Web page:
Eventually a friend offered to take Ethel.  She just bought a new batch of young chickens, and we were hopeful that the little chickens would be intimidated by Ethel's fluffy chubby little body and look up to her as a leader, not someone to bully. A mother hen, if you will.

I don't want to end this on a sad note, so let me say that throughout the years I have met some wonderful, kind, sweet people, both through my blog and in the "real world", and my faith in human nature has somewhat been restored.  My husband is one of those kind-hearted people who would never hurt someone.  I am very lucky to have met these wonderful people, and some of you are reading this right now.

Sadly, if I am asked if I was one of the popular ones, I would probably have to answer no.  I can still relate to the outcasts, the unpopular, the unattractive. I was one of them.  Nobody likes to get picked on . . . we all just want to be loved.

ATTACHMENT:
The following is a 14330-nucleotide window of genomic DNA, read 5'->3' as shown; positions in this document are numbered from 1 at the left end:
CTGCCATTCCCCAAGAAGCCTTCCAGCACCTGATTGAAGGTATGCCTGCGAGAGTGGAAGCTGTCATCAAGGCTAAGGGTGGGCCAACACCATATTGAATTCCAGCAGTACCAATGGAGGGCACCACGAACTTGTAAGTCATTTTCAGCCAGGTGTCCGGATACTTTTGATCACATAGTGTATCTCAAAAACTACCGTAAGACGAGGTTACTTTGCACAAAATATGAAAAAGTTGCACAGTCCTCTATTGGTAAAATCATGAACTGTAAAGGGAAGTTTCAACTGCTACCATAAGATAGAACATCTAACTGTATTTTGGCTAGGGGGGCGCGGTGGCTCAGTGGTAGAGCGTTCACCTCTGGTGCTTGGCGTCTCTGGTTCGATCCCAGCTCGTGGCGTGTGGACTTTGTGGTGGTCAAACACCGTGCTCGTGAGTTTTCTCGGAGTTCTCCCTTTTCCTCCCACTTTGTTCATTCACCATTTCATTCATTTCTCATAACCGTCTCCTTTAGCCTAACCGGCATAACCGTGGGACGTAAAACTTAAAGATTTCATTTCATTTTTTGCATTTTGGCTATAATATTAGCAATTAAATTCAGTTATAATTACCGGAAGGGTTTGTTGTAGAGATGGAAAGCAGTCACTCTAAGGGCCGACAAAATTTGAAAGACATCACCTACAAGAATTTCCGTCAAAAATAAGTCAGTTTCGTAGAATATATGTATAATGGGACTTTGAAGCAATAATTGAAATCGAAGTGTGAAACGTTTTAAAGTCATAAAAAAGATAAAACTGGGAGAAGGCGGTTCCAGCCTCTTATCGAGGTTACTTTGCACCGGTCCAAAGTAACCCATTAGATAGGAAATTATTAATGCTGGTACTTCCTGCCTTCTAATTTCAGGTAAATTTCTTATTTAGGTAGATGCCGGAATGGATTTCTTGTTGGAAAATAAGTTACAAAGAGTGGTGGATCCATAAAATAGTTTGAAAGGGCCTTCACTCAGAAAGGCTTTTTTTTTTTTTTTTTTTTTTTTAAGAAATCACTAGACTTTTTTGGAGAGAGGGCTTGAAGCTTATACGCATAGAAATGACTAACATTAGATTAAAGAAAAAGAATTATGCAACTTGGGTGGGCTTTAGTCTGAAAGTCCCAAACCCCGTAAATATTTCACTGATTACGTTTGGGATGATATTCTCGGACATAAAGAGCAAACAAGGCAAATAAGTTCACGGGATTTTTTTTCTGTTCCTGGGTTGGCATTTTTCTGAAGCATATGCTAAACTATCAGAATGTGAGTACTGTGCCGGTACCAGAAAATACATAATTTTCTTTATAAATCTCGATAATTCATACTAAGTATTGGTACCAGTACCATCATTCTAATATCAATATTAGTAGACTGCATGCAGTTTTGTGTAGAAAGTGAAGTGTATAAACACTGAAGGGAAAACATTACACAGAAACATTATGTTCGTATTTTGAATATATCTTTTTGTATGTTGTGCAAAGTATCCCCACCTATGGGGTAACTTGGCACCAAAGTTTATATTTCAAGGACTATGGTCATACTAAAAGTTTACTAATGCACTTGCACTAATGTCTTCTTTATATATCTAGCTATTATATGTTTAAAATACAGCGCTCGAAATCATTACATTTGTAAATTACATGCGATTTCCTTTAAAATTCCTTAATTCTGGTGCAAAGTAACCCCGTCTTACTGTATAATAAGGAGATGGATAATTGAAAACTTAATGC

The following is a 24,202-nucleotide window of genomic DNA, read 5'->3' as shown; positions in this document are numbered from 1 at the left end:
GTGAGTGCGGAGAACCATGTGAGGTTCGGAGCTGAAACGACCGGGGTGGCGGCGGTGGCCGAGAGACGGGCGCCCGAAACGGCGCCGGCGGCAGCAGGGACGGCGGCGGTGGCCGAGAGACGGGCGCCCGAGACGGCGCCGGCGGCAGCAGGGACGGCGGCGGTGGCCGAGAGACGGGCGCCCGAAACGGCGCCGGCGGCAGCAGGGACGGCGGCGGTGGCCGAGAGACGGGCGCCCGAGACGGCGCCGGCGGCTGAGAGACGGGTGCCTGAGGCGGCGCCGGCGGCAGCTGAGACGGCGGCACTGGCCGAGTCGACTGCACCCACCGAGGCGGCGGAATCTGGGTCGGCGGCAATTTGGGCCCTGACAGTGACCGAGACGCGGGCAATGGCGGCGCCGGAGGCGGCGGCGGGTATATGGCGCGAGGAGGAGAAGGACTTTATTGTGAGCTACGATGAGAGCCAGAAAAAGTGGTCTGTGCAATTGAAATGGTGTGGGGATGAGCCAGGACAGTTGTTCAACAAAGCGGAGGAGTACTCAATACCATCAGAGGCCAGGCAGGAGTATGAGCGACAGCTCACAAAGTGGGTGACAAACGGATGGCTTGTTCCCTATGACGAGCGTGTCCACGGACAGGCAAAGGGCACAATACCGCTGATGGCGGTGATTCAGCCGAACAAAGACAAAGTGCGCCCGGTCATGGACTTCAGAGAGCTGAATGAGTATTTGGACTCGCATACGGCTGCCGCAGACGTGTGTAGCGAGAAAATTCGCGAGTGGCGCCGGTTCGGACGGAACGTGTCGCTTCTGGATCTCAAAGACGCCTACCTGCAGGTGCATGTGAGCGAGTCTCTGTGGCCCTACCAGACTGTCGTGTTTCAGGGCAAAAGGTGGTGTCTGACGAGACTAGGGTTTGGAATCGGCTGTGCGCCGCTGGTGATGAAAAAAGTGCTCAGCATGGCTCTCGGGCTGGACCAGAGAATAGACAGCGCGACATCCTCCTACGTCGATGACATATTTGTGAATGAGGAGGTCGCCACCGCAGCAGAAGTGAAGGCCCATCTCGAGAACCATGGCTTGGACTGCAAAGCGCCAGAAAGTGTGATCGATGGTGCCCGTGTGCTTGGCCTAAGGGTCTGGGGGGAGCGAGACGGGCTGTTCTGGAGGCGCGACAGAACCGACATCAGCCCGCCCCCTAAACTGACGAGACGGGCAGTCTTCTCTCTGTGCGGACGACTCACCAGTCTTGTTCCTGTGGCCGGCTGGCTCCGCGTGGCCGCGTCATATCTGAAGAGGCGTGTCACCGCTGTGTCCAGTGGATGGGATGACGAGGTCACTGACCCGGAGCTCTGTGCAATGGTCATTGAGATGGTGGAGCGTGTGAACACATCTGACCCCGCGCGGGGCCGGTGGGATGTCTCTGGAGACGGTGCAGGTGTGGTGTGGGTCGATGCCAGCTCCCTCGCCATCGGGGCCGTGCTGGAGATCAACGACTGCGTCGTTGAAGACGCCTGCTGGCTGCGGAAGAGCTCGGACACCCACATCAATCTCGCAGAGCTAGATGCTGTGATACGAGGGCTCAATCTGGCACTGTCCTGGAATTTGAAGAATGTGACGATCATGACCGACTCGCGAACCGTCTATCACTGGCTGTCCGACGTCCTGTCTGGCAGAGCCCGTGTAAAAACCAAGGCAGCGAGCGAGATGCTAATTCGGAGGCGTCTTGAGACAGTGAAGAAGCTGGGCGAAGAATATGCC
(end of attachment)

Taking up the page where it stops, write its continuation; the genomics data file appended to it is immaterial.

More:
My hope is that all of the people who feel unloved will have love,  those without friends will find friendship, and those who are certain they will never be good enough will know that they always have been good enough . . . all along.  

P.S.  I never did learn to jump double dutch.



  1. Awww Julie. I love your post and know right where you are coming from. So glad your friend took sweet Ethel. At least you know she will have a good home. You can go visit her. But I know that if feels good when she runs up to you in her loving way.